A response to GOT’s last post from a parent, Kerri Cook Halligan:

Excellent post! I love the proactive nature of trying to make it better. I’m hoping for smaller classes, *limited risk* return to the classroom for my kids. But if we need to go back to online schooling, I like that teachers are thinking about how to make it better.

My teens had a really hard time and I was here to push and prod them. About halfway in, I spent HOURS each week logging onto Duval Homeroom trying to summarize and prioritize their work onto a clipboard sheet. I wouldn’t say we had 100% success because it was a struggle to get them to make progress when they got behind. I think it would have been better if I had done that from the start and then phased them into updating the chart themselves.

My observation as a parent was that

1) attendance was not consistent across the board and that was a problem. Some had google forms but you couldn’t SEE if the form had been submitted so my kids would forget. Others had daily questions that the kids had to answer. I liked this best because I could spot check my kids and see if they were at least checking in.

2) We also had issues that required a LOT of hunt and pecking for parts of an assignment. My kids would get frustrated and also distracted.

3) We also had issues with the type of work being assigned. My kids were not invested and they checked out.

4) Another thing was that this was such a huge upheaval. My kids were feeling very down and it took a huge amount of effort to get them to complete work. I think things would be better in the fall but I would hope that we can recognize that at least some of the ‘failure’ of the initial round was that you can’t teach kids that don’t feel safe and secure.

5) We let our schedule go to heck. My teens stayed up late and woke up late. This allowed my husband and I to work from home quietly before the chaos began. This meant that my kids missed whatever online real-time lessons might have been going on that could have helped with some of the above issues. I personally would prefer to see later hours for the ‘live lesson’ stuff instead of the early ones we had to choose from. During isolation, my homeschooled (dual-enrolled) teen daughter wrote a research paper about the benefits of a later start time for school for teens so I have been hearing from her about all the studies on it. I think this could have helped with 2 & 3 above for us.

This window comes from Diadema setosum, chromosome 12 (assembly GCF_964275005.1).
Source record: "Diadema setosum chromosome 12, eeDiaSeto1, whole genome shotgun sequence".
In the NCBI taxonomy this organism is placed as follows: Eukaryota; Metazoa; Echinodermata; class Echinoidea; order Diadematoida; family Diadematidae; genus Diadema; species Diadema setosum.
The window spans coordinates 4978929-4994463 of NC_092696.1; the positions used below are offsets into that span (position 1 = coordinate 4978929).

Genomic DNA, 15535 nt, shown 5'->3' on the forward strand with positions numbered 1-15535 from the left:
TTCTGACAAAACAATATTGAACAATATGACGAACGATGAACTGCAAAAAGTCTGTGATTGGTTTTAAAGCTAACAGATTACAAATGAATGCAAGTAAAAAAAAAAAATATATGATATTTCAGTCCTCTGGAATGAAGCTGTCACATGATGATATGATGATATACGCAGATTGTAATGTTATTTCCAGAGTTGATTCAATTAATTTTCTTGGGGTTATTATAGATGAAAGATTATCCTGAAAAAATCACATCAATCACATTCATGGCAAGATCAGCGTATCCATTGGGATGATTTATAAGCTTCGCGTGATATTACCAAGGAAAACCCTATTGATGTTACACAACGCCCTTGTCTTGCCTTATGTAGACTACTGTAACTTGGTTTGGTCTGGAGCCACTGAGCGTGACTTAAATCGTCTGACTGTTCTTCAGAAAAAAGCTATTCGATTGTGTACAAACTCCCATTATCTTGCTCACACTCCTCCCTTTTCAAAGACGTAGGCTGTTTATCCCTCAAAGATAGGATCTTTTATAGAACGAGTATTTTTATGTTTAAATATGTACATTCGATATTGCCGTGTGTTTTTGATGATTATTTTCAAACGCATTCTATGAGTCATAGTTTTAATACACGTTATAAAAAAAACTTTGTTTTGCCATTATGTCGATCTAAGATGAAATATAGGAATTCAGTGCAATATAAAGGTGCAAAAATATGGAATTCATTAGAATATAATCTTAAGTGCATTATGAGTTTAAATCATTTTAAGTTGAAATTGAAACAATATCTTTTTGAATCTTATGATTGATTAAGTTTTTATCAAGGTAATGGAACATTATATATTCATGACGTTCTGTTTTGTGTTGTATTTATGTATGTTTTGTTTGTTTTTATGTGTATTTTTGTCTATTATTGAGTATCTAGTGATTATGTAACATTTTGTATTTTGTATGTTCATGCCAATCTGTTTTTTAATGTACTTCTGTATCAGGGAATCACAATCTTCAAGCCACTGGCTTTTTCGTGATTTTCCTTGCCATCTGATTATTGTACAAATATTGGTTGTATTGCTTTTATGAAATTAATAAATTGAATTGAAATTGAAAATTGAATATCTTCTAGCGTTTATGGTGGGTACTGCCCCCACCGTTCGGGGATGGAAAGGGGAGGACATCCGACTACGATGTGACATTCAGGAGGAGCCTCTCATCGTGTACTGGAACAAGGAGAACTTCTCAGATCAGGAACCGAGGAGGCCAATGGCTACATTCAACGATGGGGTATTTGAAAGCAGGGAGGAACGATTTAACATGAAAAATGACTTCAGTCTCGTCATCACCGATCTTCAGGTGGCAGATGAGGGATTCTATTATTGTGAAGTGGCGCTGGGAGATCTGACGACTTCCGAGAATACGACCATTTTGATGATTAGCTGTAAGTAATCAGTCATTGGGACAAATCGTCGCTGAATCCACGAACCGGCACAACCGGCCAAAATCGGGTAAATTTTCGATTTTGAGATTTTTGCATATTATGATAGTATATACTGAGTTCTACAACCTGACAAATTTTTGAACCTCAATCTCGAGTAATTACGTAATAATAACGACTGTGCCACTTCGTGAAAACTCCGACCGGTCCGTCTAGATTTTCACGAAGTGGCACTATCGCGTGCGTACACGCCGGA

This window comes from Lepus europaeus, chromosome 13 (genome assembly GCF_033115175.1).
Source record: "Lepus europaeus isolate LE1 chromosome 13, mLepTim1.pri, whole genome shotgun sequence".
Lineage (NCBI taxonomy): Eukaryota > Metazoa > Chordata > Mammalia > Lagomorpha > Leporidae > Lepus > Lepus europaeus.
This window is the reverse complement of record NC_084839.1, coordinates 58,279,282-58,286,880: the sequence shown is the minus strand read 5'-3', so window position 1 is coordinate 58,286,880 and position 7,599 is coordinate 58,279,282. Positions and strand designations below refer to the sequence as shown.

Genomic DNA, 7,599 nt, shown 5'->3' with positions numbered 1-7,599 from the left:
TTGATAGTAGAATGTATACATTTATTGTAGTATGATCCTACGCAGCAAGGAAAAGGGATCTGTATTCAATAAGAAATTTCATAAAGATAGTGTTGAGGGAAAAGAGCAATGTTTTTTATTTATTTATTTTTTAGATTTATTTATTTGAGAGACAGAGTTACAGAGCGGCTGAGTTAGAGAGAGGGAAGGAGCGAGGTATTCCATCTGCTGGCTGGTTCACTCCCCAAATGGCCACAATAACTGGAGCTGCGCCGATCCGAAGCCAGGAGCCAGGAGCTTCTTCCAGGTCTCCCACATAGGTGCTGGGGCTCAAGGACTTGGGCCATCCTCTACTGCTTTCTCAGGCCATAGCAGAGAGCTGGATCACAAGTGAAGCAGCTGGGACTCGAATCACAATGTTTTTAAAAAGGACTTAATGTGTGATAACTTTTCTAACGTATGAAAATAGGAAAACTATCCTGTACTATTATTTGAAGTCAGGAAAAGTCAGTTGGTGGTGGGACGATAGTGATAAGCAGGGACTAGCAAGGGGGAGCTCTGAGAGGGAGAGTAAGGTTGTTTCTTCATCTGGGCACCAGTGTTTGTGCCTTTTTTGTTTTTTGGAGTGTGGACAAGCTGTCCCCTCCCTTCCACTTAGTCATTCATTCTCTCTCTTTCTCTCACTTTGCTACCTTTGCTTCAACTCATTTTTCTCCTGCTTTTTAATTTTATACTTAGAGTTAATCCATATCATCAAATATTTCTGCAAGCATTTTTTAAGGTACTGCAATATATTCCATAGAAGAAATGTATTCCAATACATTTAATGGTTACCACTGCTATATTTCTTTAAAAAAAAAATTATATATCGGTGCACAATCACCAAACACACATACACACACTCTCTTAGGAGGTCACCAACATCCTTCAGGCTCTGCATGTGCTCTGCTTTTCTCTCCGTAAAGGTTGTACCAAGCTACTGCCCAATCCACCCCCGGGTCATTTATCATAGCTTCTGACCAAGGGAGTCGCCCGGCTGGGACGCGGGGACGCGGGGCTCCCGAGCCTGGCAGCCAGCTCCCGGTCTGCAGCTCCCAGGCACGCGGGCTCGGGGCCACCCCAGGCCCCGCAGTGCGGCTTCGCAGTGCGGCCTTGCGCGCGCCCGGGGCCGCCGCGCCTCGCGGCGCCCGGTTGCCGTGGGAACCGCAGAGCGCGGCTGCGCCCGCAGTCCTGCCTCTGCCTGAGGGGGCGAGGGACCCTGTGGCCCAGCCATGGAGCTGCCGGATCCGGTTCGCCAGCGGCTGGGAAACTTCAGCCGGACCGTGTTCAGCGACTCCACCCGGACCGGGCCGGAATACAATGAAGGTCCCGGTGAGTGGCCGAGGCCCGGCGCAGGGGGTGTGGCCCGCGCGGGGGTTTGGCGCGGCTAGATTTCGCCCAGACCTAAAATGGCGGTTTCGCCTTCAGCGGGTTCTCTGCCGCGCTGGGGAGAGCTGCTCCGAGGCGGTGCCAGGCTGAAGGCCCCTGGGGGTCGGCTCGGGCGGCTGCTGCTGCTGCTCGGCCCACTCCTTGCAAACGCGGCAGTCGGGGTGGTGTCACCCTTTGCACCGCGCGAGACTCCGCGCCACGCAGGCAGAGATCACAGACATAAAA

6) I think my kids would have benefitted from a weekly or twice weekly phone call with a school employee mentor to help them stay focused and moving forward. We had this a bit with my kid who has an IEP. I think my other teen could have benefitted from this, too. Someone that could even email teachers to get clarification on assignments, help prioritize, offer tips on doing school at home or just offering a word of encouragement.

One thought on “The Nitty-Gritty (Part Three)

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